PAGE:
Multi-talented producer and music video director Woodkid blends art-forms like they’re ingredients. He tells us about his distinctive creative process, working with Katy Perry, Lana Del Ray & Pharrell, and his new album exploring a toxic world.
By Asher Parkes, Waves Audio
If you haven’t heard of Woodkid yet, you should have! But it doesn’t mean you haven’t enjoyed his work. The moniker covers the full tapestry of Yoann Lemoine’s art—music-video direction, graphic design, songwriting and production, each threaded with serious intent. Born and based in France, Woodkid achieved notoriety behind the camera lens, directing A-list pop-star music videos including “Teenage Dream” for Katy Perry, “Born to Die” for Lana Del Ray and “Happy” for Pharrell Williams, amongst numerous others.
Not completely satiated with visual work, Woodkid went on to release his own self-produced records, The Golden Age in 2013 and S16 in 2020, to popular and critical acclaim. His performances aim to excite the majority of the five senses, and it was this aesthetic that led him to creatively direct Pharrell’s 2014 Coachella show, which featured Jay Z, Usher, Gwen Stefani and Busta Rhymes, to name a few.
Blending art forms as if they were ingredients, Woodkid takes a chef’s approach to all his projects, quite literally searching the world for the perfect mix of musical and visual flavors. We spoke to Woodkid about his creative process, favorite collabs and his almost uncanny pre-Covid music video about a toxic world where everyone had to wear masks.
Woodkid, congrats on your stunning new album! It’s a magnificent mix of music and visuals. Do you see yourself primarily as a visual artist or musician?
I always just made what felt natural to me and was the most satisfying creatively. I started as a video director, and that’s where my first successes were. But I’ve always played and enjoyed music, though I didn’t know it would take such an important role in my life. Now I feel I’m equally dedicated to both disciplines, and I see my projects as hybrids.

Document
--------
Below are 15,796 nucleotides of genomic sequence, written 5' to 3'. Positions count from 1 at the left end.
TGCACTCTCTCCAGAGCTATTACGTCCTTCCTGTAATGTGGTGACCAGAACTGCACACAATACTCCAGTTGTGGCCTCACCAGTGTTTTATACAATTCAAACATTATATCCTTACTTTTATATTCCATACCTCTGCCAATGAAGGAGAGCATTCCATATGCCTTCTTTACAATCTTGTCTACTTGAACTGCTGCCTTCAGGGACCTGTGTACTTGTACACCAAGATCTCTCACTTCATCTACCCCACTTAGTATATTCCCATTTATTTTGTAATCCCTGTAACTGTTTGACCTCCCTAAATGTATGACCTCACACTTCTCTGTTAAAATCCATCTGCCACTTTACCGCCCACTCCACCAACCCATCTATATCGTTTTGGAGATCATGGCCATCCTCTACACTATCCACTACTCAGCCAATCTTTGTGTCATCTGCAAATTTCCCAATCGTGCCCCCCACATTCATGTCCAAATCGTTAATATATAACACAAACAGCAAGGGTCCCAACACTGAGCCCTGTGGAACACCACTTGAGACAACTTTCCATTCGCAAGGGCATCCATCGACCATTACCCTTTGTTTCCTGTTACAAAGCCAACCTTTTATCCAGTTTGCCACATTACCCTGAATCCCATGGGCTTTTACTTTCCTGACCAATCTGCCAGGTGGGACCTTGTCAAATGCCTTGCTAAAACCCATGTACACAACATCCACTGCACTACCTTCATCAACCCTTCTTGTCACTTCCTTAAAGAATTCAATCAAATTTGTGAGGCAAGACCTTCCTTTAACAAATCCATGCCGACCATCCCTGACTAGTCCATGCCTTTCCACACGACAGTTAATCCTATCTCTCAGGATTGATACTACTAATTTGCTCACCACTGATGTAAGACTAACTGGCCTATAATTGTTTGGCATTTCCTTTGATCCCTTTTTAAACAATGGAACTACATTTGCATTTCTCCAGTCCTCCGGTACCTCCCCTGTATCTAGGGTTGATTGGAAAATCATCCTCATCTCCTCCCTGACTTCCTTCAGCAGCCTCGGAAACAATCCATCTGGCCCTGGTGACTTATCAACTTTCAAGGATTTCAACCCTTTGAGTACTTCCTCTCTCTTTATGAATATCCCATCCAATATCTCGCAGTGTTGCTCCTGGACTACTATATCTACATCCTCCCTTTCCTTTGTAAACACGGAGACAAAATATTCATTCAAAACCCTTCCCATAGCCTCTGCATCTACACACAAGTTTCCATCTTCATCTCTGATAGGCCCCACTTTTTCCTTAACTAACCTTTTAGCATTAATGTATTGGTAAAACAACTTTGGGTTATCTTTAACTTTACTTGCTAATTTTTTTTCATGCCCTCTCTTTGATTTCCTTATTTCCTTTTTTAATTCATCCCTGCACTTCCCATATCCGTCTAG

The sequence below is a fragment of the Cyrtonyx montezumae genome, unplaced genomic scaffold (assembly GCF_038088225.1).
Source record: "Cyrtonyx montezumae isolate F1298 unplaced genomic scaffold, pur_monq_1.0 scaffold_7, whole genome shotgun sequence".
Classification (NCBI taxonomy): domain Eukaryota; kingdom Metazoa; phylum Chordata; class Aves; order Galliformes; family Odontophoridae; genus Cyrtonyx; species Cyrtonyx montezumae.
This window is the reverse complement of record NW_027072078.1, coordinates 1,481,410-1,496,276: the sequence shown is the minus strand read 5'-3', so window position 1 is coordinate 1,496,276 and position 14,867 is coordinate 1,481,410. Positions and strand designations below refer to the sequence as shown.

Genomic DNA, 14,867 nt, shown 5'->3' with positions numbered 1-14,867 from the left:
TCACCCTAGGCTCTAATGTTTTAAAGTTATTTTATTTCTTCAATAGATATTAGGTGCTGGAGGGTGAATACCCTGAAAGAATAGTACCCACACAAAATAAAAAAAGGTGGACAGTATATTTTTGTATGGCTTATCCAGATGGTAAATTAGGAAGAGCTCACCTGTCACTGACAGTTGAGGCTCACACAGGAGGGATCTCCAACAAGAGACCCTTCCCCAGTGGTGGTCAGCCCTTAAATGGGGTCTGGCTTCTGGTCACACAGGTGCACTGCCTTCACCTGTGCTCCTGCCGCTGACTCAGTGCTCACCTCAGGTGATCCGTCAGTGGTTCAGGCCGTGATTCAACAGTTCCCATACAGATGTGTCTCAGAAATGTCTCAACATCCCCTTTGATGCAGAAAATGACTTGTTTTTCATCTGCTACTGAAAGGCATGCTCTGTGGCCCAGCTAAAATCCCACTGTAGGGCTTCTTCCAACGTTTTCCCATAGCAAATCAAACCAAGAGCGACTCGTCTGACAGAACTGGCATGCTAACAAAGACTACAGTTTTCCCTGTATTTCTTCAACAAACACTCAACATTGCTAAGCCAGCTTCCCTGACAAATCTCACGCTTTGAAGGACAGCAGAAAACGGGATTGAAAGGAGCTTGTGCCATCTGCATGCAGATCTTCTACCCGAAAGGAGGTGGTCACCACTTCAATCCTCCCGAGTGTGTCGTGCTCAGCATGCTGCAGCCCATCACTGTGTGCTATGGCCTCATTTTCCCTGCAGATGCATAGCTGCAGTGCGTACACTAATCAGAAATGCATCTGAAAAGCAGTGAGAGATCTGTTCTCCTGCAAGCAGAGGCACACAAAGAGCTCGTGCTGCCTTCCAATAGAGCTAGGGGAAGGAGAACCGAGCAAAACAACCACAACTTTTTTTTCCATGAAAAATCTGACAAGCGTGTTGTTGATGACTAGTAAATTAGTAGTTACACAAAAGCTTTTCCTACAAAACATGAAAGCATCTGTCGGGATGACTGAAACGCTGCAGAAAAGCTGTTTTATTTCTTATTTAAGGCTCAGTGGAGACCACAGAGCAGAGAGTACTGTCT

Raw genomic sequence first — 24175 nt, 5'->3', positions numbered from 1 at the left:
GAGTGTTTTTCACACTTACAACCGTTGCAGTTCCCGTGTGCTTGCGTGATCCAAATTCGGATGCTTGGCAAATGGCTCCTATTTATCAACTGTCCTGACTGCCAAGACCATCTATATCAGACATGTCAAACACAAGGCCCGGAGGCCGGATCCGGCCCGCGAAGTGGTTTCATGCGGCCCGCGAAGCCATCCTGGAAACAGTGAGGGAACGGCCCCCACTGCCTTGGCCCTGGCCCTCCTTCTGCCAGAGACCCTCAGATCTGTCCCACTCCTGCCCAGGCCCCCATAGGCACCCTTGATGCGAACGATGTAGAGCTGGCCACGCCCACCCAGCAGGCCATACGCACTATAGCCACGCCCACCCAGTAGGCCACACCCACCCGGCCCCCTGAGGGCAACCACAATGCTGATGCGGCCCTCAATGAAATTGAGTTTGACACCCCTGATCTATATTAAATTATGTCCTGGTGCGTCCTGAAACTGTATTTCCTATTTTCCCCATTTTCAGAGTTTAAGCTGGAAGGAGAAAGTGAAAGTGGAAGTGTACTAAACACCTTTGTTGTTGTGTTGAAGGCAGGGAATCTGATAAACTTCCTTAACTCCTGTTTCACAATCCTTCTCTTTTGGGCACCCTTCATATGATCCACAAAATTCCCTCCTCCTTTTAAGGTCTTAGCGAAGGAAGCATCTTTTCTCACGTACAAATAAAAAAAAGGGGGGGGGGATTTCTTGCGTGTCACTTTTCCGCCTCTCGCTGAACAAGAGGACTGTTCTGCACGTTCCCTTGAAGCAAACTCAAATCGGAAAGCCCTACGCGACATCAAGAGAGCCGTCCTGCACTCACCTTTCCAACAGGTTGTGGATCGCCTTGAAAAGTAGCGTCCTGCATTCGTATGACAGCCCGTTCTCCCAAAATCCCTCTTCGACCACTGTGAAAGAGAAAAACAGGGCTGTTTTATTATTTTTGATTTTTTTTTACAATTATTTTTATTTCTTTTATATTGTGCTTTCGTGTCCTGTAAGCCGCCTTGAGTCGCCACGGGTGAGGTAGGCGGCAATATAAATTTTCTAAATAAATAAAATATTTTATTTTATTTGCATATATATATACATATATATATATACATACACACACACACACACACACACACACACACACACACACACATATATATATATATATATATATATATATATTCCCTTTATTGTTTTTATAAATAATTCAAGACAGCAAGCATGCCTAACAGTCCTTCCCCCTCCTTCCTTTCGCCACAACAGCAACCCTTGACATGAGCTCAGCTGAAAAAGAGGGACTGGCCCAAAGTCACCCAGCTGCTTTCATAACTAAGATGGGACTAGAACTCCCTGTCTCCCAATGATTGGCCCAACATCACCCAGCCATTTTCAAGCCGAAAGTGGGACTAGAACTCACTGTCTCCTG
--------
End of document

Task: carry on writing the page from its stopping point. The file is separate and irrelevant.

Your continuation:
It’s only my schedule that makes me choose one or the other. I was in full design/director mode preparing for my current tour, as my shows explore the connections between visuals and sonics with CGI and sensory percussion. But for the past month, I’ve had a residency, and it’s been music, music, music.
Is it difficult to switch hats between the two roles, or does it happen naturally?
Pretty naturally. My music studio is in Paris, and next door I have my visual workshop with my 3D stuff, camera gear and assistants, so physically, it’s easy to switch over. My co-producer, Tepr (Tanguy Destable), is also with me in all my projects, and I have my band and my quintet, which I work with as well because my music is very orchestral.
But I often like to collaborate with new ensembles that will infuse my music with a different touch, to get influenced by whatever the connection creates. On this new album (S16), I worked with this Japanese choir from Tokyo. I wasn’t exactly sure how they would sound, but I loved the end results.
Walk us through your writing and production process. Do you begin with chords, lyrics, visual ideas?
It depends on the context of the record. My general approach or “manifesto” for producing full albums is to work within defined creative rules. I find having boundaries actually gives me more freedom than if I was able to do absolutely anything.